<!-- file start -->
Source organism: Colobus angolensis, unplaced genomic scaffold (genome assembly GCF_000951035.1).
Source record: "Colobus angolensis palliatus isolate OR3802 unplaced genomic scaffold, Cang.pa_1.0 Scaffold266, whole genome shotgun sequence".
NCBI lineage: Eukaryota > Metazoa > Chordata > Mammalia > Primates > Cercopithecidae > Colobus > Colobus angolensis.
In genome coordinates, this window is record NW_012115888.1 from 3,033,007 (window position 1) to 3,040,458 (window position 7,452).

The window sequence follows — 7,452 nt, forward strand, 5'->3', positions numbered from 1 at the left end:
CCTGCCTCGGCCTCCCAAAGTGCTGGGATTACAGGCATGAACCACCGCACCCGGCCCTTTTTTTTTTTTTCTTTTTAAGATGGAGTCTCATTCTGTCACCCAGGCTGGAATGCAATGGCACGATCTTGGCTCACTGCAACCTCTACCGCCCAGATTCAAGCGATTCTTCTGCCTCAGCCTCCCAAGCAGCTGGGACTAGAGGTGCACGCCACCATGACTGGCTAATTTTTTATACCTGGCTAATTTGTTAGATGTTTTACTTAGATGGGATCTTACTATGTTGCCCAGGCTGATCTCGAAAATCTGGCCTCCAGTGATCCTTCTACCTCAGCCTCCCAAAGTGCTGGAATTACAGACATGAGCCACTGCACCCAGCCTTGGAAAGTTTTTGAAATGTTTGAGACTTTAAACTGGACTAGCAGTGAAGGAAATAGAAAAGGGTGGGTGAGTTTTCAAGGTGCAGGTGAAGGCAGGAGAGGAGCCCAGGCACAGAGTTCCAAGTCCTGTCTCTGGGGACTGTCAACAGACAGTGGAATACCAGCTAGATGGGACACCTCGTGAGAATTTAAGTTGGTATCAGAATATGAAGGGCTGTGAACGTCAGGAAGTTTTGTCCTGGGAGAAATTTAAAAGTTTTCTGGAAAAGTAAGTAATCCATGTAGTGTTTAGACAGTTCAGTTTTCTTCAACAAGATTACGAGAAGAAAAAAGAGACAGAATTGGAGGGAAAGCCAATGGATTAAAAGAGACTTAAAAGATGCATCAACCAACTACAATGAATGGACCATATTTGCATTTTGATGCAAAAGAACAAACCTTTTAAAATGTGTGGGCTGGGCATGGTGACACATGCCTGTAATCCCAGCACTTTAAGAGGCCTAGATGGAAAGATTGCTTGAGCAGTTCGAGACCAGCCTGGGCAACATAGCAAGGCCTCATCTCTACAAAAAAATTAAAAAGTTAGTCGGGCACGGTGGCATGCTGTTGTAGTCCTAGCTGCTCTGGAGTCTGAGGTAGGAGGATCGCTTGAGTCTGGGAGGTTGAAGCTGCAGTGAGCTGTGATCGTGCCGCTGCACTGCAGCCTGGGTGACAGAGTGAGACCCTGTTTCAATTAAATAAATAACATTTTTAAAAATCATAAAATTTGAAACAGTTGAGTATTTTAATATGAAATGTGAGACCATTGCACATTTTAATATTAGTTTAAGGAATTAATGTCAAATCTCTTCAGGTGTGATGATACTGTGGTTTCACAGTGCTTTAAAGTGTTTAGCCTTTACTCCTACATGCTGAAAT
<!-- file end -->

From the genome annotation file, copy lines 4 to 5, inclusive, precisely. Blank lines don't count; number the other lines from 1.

In genome coordinates, this window is record NW_012115888.1 from 3,033,007 (window position 1) to 3,040,458 (window position 7,452).

The window sequence follows — 7,452 nt, forward strand, 5'->3', positions numbered from 1 at the left end: